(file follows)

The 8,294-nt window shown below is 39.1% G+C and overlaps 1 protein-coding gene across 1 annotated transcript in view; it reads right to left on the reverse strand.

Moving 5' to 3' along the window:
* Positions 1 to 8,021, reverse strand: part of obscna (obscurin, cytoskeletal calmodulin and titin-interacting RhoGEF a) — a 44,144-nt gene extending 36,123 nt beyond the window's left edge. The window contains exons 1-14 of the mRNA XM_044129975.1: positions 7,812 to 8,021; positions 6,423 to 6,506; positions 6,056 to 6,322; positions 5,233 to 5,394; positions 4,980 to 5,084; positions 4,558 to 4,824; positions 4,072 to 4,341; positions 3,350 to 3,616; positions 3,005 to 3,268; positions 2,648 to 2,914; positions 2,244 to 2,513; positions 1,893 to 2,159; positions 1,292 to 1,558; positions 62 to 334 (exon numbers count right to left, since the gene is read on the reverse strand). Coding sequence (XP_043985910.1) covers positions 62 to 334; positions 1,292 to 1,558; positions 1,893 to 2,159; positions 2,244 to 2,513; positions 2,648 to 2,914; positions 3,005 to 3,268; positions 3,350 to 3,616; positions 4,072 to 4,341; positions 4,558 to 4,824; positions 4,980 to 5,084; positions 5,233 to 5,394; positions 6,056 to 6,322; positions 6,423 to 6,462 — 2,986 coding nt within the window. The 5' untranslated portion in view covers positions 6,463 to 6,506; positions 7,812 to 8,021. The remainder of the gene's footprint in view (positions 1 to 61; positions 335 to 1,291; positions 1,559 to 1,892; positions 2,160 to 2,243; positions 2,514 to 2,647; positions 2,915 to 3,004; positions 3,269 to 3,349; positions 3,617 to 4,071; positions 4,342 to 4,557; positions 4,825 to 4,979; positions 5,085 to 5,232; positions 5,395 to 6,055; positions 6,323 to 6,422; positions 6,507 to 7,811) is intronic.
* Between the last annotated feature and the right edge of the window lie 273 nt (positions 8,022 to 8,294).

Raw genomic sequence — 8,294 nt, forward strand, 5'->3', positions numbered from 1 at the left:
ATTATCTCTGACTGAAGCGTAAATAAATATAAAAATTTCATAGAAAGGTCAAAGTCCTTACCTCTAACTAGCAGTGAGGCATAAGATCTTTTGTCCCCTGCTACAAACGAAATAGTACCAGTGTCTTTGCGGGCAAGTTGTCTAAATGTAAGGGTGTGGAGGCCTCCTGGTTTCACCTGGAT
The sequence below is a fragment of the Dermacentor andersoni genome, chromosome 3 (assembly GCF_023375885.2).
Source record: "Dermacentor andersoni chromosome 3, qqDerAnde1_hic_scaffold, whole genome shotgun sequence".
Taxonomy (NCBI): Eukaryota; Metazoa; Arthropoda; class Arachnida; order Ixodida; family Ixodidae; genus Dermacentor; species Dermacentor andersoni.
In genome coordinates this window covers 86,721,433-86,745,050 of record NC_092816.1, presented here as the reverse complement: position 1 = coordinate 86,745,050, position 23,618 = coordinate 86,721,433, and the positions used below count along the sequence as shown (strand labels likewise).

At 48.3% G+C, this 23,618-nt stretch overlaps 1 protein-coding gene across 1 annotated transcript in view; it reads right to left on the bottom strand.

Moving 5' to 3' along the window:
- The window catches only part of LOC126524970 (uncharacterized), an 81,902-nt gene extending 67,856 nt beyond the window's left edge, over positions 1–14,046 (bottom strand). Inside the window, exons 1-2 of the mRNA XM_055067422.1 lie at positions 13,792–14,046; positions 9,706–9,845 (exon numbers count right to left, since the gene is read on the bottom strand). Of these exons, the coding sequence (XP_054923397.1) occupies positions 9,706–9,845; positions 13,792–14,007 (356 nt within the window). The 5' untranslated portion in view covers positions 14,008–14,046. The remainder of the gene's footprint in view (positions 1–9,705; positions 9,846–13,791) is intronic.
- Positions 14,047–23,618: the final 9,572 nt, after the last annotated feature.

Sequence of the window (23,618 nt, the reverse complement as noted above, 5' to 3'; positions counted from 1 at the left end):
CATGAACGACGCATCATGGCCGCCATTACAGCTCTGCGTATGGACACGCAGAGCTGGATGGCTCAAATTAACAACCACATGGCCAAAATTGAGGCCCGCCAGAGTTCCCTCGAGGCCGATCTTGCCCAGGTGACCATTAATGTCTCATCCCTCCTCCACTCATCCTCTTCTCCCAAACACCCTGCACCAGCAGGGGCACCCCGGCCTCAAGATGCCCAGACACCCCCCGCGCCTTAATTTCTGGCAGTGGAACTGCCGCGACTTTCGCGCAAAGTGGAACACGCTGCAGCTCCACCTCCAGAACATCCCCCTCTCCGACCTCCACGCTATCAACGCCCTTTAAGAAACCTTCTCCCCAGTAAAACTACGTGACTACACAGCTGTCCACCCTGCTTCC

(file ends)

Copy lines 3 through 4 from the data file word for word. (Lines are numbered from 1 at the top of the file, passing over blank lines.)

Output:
* Positions 1 to 8,021, reverse strand: part of obscna (obscurin, cytoskeletal calmodulin and titin-interacting RhoGEF a) — a 44,144-nt gene extending 36,123 nt beyond the window's left edge. The window contains exons 1-14 of the mRNA XM_044129975.1: positions 7,812 to 8,021; positions 6,423 to 6,506; positions 6,056 to 6,322; positions 5,233 to 5,394; positions 4,980 to 5,084; positions 4,558 to 4,824; positions 4,072 to 4,341; positions 3,350 to 3,616; positions 3,005 to 3,268; positions 2,648 to 2,914; positions 2,244 to 2,513; positions 1,893 to 2,159; positions 1,292 to 1,558; positions 62 to 334 (exon numbers count right to left, since the gene is read on the reverse strand). Coding sequence (XP_043985910.1) covers positions 62 to 334; positions 1,292 to 1,558; positions 1,893 to 2,159; positions 2,244 to 2,513; positions 2,648 to 2,914; positions 3,005 to 3,268; positions 3,350 to 3,616; positions 4,072 to 4,341; positions 4,558 to 4,824; positions 4,980 to 5,084; positions 5,233 to 5,394; positions 6,056 to 6,322; positions 6,423 to 6,462 — 2,986 coding nt within the window. The 5' untranslated portion in view covers positions 6,463 to 6,506; positions 7,812 to 8,021. The remainder of the gene's footprint in view (positions 1 to 61; positions 335 to 1,291; positions 1,559 to 1,892; positions 2,160 to 2,243; positions 2,514 to 2,647; positions 2,915 to 3,004; positions 3,269 to 3,349; positions 3,617 to 4,071; positions 4,342 to 4,557; positions 4,825 to 4,979; positions 5,085 to 5,232; positions 5,395 to 6,055; positions 6,323 to 6,422; positions 6,507 to 7,811) is intronic.
* Between the last annotated feature and the right edge of the window lie 273 nt (positions 8,022 to 8,294).